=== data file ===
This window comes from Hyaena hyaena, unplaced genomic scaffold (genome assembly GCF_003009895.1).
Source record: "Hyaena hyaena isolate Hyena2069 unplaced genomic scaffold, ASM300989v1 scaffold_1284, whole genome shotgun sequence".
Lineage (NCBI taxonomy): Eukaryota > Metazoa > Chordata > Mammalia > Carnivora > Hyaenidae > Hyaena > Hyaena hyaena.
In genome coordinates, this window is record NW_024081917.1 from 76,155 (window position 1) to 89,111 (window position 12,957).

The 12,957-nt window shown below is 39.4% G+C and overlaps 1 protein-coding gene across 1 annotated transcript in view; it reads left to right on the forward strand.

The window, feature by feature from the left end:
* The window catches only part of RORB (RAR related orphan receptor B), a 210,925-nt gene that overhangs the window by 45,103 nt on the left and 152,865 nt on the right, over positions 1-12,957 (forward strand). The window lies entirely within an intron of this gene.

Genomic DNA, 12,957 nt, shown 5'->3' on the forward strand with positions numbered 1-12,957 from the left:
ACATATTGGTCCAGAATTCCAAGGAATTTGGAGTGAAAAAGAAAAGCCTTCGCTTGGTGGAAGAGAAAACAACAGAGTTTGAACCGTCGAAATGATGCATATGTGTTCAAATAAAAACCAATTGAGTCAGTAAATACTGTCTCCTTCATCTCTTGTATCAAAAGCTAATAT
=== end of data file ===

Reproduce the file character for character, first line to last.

This window comes from Hyaena hyaena, unplaced genomic scaffold (genome assembly GCF_003009895.1).
Source record: "Hyaena hyaena isolate Hyena2069 unplaced genomic scaffold, ASM300989v1 scaffold_1284, whole genome shotgun sequence".
Lineage (NCBI taxonomy): Eukaryota > Metazoa > Chordata > Mammalia > Carnivora > Hyaenidae > Hyaena > Hyaena hyaena.
In genome coordinates, this window is record NW_024081917.1 from 76,155 (window position 1) to 89,111 (window position 12,957).

The 12,957-nt window shown below is 39.4% G+C and overlaps 1 protein-coding gene across 1 annotated transcript in view; it reads left to right on the forward strand.

The window, feature by feature from the left end:
* The window catches only part of RORB (RAR related orphan receptor B), a 210,925-nt gene that overhangs the window by 45,103 nt on the left and 152,865 nt on the right, over positions 1-12,957 (forward strand). The window lies entirely within an intron of this gene.

Genomic DNA, 12,957 nt, shown 5'->3' on the forward strand with positions numbered 1-12,957 from the left:
ACATATTGGTCCAGAATTCCAAGGAATTTGGAGTGAAAAAGAAAAGCCTTCGCTTGGTGGAAGAGAAAACAACAGAGTTTGAACCGTCGAAATGATGCATATGTGTTCAAATAAAAACCAATTGAGTCAGTAAATACTGTCTCCTTCATCTCTTGTATCAAAAGCTAATAT